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Old 04-27-2013, 08:23 PM
Northern Piper is offline
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Join Date: Jun 1999
Location: The snow is gone. For now
Posts: 29,400
Hi, brianmelendez, I think that this interpretation of the East Grenwich thing is not correct.

I respect Niall Ferguson as an historian, but I'm a bit dubious of the claim being put forward that as a matter of law, the British North American colonies were deemed to be part of Kent.

It's correct that this term was used in land grants in the British North American colonies, but it wasn't just in the BNA colonies. Lands were held all over England "in free and common socage "as of his majesty's manor of East Greenwich". That didn't mean that those parcels of land were henceforth part of Kent.

What was going on here is more a matter of land law than of representation. Originally, during the feudal period, all land was held of the king, through feudal service, or by sub-infeudation from the king's great feudal magnates to their followers.

There were different types of feudal tenure, such as knight-service, frankalmoin and serjeantry. All of these involved some sort of personal service from the tenant to the feudal lord.

For instance, knight service was the type of tenure for the great lords and some of the lower lords and gentry. The tenant who held by knight-service owed various military duties to his feudal lord, such as a duty to provide men to support his feudal lord in military actions. Over time some of these feudal obligations were translated into various fines and other monetary obligations (e.g. to contribute money to celebrate the knighting of the feudal lord's eldest son, or to contribute to the marriage of the feudal lord's eldest daughter), but the bottom line was that a tenant holding by knight service could be called on to provide services or money to his feudal lord. This meant that knight-service tenure could have quite expensive obligations, often on short notice. It was a type of land tenure that was still tied to a personal relationship of some sort to the feudal lord, rather than outright ownership by the tenant.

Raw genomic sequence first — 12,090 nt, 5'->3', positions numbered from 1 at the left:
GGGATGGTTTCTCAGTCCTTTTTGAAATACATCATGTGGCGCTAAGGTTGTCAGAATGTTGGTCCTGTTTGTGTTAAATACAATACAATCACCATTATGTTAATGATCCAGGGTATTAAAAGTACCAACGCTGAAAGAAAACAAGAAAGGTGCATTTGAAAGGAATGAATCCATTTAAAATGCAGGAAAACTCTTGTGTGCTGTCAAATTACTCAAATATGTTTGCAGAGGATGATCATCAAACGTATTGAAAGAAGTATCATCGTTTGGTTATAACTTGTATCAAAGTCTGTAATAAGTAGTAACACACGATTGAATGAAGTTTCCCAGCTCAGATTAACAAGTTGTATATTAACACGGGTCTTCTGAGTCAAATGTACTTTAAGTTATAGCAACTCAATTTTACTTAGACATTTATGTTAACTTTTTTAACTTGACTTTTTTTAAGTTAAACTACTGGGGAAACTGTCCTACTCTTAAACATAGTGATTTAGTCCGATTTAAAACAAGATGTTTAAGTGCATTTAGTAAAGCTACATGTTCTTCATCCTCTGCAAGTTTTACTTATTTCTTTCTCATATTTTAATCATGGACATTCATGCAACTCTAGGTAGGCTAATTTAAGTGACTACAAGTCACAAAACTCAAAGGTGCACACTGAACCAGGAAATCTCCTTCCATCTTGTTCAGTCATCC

However, there was another type of tenure, that of common socage. It was a feudal tenure, but originally it was held by individuals quite low in the social hierarchy, who were not expected to participate in military activity, but to till the soil. Their feudal duty was simply to provide agricultural produce or cash to the feudal lord, who would use it, in theory, to finance the military service he owed to his feudal lord.

As time passed, free and common socage became more and more popular as a form of land tenure, because it was the most flexible. The tenant held the land in exchange for money, not personal service. The land could be more easily alienated than land held under the other types of service, which in turn helped as England's social structure moved away from feudalism and towards a more market driven economy. As a result, individuals who acquired land from the Crown began to request that it be assigned as free and common socage, rather than one of the other feudal tenures.

So why East Greenwich? Because the medieval common law didn't operate on legal principles, but on legal precedents.

If the King granted Blackacre in Yorkshire to Sir John, to be held "in free and common socage, as of our Manor of East Greenwich", the legal effect of that was that Sir John held Blackacre on the same legal terms as applied to East Greenwich. If a dispute arose about the terms of the tenure, the dispute could be resolved by asking how the tenure of East Greenwich operated in a similar case.

It didn't mean that Blackacre was suddenly no longer part of Yorkshire but of Kent, nor that Sir John voted for the MP for Kent rather than Yorkshire. It just meant that his legal obligations for Blackacre were the same as the legal obligations of the tenant who held the manor of East Greenwich.

Then, when the King began granting charters for land in the new world, it made sense to use this same system of land tenure. Land in England's North American colonies would be held in socage tenure. The tenants wouldn't owe any feudal services; at most, they would have to pay a cash rent from time to time to the landlord.

Over time, free and common socage evolved into what is now known as tenure in fee simple. Technically, all land in the English common law system in fee simple is held by the owner by a grant of the Crown, an extremely attenuated remnant of feudalism.